Many renters are still confused about the truth behind fee versus no-fee rentals. Let’s break it down into all of the different fee scenarios, with the basic understanding that the agent fee is always paid in some way, shape, or form (no, we don’t work for free):
- The “no-fee” rental: really a misnomer, this refers to the situation in which the landlord is paying the broker fee. This could be the case for many reasons: excess inventory, over-priced apartments, a desire to move the apartment as quickly as possible, or needing to keep rents higher on the bank books. Whatever the reason, the landlord believes s(he) must incentivize tenants and their agents to view and rent the said property; the easiest way to do that is to prevent the tenant from incurring the out-of-pocket expense of paying the fee. Rental price negotiability is lower than in other situations, as the landlord is already incurring out of pocket costs.
- The fee rental: this refers to those apartments where the landlord is not incentivizing the broker to show or rent the apartment. Often, fee apartments are therefore either in demand or unique, providing the landlord with enough confidence that they will rent without putting them “on sale” so to speak. Such apartments are either represented by a broker as “exclusives” or are “open listings”. The latter means that every agent receives the same compensation for renting the apartment (rather, whatever fee the renter and agent agree to), and that fee is paid by the renter. Rental price negotiability is likely greatest here.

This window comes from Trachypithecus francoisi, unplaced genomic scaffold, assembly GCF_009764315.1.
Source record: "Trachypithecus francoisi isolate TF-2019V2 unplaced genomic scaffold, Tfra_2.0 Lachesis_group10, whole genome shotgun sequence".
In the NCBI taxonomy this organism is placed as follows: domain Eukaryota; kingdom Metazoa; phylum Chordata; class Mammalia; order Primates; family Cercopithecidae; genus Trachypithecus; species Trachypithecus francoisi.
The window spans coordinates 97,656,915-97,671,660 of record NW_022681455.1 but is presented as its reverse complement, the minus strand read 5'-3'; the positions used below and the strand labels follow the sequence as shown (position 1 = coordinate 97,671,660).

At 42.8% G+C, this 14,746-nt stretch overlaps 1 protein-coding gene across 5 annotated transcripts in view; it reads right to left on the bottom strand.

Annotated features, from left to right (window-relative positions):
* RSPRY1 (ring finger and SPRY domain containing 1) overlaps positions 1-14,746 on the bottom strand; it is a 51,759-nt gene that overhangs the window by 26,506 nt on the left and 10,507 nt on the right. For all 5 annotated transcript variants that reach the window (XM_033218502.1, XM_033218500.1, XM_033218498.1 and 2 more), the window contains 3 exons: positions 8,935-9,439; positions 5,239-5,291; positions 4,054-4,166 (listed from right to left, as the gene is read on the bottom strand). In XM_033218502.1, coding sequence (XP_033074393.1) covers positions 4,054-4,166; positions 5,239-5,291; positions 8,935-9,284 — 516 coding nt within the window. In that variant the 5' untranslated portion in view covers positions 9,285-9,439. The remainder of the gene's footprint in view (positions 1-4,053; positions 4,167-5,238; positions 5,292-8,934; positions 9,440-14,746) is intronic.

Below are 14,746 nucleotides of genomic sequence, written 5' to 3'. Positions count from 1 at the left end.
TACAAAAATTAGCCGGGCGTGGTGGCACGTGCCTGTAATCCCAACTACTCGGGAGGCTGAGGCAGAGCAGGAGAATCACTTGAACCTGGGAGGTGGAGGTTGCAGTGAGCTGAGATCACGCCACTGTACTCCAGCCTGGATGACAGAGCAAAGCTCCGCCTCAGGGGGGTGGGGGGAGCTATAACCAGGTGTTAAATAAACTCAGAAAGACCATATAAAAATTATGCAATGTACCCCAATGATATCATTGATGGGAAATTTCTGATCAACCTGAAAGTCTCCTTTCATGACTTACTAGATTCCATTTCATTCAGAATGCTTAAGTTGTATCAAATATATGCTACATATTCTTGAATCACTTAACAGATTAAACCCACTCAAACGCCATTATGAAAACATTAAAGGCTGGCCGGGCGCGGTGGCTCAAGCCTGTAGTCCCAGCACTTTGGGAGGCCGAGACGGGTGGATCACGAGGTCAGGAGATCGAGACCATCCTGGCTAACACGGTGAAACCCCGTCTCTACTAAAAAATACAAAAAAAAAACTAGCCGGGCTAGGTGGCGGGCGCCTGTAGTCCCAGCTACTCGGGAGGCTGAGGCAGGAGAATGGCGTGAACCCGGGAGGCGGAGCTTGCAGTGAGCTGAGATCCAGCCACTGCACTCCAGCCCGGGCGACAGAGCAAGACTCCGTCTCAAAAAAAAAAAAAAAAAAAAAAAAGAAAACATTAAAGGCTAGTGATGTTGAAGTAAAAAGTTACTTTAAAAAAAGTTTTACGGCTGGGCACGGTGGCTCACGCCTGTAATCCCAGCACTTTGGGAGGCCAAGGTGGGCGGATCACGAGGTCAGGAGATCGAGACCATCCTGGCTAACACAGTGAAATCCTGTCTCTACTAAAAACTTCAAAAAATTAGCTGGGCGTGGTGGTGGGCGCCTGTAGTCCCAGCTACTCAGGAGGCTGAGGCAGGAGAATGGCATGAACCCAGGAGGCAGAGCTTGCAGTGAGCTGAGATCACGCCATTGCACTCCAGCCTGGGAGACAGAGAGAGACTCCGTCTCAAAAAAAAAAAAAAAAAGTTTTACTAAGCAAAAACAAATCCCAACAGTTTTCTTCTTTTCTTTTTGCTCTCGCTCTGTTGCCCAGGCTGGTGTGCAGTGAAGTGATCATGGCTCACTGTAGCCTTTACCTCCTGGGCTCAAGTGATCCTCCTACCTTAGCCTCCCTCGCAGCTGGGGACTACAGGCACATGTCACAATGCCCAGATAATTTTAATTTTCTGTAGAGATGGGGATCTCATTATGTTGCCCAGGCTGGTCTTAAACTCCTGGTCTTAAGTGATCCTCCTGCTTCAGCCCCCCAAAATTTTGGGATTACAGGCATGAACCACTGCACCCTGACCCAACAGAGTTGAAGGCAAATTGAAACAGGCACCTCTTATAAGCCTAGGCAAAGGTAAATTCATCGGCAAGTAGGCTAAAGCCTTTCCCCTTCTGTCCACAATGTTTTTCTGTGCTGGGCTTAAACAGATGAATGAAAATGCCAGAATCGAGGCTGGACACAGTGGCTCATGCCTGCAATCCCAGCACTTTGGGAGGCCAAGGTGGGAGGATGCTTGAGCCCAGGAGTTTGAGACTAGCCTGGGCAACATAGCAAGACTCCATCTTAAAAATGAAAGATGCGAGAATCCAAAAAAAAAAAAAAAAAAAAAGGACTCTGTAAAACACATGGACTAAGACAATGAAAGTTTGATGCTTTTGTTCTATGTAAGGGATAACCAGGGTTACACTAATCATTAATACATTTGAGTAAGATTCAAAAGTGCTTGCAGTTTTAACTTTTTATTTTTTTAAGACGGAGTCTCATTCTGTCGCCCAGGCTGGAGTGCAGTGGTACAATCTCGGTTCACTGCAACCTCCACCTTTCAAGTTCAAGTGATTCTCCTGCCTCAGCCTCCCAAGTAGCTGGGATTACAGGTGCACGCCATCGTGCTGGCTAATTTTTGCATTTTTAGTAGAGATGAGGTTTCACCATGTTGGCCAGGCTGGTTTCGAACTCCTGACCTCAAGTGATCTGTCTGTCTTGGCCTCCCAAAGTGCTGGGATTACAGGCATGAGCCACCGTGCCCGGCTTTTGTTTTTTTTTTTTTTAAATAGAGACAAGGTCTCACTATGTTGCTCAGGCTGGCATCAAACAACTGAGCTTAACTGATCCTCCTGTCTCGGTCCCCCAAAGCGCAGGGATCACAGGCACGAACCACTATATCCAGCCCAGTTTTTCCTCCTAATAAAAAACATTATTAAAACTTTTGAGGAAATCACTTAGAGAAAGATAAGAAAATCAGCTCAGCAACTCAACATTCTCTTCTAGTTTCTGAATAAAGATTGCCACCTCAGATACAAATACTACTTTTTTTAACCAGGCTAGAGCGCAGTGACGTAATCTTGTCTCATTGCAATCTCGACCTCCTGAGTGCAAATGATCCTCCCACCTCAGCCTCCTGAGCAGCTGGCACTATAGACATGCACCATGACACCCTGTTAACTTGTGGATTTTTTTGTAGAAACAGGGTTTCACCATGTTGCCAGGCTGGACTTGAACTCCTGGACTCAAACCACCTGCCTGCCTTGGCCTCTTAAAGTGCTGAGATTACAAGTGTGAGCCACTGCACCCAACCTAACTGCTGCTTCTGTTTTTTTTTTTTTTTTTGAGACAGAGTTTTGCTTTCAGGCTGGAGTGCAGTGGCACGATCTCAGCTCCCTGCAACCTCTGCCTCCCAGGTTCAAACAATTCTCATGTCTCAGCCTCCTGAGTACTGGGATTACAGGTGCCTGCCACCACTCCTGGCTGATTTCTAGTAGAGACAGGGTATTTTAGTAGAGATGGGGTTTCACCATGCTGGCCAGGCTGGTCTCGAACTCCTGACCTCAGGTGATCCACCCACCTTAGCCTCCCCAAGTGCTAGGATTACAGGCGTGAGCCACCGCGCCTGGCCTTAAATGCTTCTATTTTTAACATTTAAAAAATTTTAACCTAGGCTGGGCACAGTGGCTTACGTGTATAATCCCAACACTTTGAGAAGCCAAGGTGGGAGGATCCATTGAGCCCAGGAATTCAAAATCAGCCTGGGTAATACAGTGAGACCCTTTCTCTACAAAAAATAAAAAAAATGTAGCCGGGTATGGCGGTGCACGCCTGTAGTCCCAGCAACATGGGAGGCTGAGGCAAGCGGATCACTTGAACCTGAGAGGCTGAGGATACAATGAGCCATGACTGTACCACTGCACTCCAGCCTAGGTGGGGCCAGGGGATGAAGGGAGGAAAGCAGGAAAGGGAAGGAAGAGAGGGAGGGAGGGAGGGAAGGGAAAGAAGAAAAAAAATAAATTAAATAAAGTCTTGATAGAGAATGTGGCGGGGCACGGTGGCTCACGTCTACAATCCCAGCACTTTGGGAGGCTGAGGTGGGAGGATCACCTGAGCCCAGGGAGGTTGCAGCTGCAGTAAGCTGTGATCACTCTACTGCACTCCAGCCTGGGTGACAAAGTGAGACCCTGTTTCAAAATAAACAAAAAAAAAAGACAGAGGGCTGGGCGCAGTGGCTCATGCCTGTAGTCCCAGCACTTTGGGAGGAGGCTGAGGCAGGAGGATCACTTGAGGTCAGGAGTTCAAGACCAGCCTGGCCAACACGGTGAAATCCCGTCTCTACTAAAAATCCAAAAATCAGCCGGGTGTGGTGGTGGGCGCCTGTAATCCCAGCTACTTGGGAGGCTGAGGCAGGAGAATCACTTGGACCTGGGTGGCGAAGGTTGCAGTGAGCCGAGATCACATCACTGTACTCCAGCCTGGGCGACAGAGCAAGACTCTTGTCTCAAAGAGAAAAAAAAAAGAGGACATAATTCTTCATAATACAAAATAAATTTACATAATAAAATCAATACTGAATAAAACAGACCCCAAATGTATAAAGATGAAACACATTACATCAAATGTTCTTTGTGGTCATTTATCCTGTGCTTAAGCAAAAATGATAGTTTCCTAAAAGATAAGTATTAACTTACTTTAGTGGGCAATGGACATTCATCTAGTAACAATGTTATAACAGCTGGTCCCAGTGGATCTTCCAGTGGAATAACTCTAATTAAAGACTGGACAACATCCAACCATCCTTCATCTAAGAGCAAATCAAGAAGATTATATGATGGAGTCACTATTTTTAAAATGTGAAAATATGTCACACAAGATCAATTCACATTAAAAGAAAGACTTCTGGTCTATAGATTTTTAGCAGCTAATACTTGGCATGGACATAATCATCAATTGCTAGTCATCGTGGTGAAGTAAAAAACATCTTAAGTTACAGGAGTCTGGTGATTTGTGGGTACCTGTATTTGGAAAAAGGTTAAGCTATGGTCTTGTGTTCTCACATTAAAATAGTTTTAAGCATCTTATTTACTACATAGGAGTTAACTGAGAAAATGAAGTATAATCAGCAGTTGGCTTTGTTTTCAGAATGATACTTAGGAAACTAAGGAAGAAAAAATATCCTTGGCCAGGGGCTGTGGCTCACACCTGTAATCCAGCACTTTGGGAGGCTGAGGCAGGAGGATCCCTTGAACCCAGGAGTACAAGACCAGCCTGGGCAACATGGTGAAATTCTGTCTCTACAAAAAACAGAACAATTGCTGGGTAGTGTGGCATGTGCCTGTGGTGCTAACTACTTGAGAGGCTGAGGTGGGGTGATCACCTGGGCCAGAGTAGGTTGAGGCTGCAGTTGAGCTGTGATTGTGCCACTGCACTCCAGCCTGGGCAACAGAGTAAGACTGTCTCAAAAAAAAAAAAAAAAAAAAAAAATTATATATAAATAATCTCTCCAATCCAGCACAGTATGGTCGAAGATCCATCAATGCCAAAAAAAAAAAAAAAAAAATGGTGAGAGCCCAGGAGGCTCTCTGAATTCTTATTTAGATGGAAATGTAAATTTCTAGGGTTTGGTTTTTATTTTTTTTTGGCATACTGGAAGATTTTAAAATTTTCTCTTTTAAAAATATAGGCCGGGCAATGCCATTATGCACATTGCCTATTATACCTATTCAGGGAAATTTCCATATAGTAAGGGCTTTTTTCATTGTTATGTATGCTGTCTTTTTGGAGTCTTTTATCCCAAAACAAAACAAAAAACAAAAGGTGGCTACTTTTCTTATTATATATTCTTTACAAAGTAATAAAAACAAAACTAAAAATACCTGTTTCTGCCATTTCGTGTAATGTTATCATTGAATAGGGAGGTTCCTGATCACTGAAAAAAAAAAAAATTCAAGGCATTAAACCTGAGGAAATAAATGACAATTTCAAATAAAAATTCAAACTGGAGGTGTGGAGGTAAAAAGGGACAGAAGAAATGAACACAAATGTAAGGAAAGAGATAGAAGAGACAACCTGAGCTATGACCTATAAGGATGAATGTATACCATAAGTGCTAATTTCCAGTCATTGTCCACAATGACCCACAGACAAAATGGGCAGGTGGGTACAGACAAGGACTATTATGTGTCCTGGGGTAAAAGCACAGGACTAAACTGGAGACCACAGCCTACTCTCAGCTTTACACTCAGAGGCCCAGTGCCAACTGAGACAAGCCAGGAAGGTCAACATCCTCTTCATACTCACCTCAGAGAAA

- The co-broke: this is the situation in which one agent represents the landlord and another represents the tenant. Mostly, the fee is paid by the tenant and then split between the two agents. In this scenario, the fee itself is least negotiable as both agents are paid half their normal gains (which ends up being less than the one month generally paid by big landlords). Sometimes, owners pays their agents their half of the fee, such that the tenant’s agent has more wiggle room on negotiating their portion, making it less costly for the tenant.
Bottom line: the more concessions the landlord provides, the less wiggle room in the rental price. The best strategy is to set your rental budget NOT based on the fee/no-fee scenario, but the total absolute cost to you. It’s very common to find a fee apartment of similar quality but lower rent, that nets out (after including the fee) to the same rent as a no-fee apartment. PLUS, after the first year, you are paying that lower rent going forward for as long as you stay, rather than the higher rent with the “built-in” no-fee amount. In theory, the longer you are likely to live in the apartment, the better the deal that fee apartment will have become.